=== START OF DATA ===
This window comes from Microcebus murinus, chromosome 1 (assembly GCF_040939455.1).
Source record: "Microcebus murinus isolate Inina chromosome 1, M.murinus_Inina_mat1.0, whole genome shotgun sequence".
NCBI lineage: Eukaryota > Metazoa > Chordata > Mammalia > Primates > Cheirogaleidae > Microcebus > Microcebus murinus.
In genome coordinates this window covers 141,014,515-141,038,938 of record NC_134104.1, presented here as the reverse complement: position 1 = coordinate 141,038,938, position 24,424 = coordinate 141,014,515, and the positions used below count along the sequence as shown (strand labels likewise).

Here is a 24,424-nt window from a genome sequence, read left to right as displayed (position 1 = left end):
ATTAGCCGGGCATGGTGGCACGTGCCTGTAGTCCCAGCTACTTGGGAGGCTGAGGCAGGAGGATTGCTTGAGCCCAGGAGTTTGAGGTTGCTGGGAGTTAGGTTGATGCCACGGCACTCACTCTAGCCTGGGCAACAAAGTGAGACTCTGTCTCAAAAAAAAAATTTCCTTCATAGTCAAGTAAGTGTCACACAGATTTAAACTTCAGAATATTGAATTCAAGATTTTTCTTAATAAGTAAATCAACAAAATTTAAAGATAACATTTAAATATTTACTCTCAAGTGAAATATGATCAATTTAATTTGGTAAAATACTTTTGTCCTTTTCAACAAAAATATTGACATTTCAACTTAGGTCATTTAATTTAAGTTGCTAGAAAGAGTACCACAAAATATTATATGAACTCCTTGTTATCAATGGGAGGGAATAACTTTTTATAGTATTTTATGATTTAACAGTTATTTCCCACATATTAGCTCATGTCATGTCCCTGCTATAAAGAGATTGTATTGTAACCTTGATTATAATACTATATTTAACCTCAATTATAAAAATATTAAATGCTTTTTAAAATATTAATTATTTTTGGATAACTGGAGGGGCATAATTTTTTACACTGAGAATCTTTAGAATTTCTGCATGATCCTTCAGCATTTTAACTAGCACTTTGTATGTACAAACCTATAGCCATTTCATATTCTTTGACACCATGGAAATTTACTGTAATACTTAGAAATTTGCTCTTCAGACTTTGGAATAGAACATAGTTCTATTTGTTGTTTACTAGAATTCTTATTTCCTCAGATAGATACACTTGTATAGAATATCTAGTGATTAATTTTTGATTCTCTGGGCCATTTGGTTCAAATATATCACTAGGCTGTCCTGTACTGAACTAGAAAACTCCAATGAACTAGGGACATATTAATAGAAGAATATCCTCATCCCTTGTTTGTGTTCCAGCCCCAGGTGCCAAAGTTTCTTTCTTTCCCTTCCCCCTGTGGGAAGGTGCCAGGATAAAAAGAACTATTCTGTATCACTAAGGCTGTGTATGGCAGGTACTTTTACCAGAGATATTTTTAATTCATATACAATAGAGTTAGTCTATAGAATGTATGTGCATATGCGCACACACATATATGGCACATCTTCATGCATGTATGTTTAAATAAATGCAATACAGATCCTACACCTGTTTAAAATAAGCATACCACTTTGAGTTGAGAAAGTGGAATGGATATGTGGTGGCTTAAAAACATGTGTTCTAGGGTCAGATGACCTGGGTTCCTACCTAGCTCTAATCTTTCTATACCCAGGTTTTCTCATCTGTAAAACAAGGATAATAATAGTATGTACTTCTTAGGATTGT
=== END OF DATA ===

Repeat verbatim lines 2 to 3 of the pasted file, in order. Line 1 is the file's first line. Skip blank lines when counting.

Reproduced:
Source record: "Microcebus murinus isolate Inina chromosome 1, M.murinus_Inina_mat1.0, whole genome shotgun sequence".
NCBI lineage: Eukaryota > Metazoa > Chordata > Mammalia > Primates > Cheirogaleidae > Microcebus > Microcebus murinus.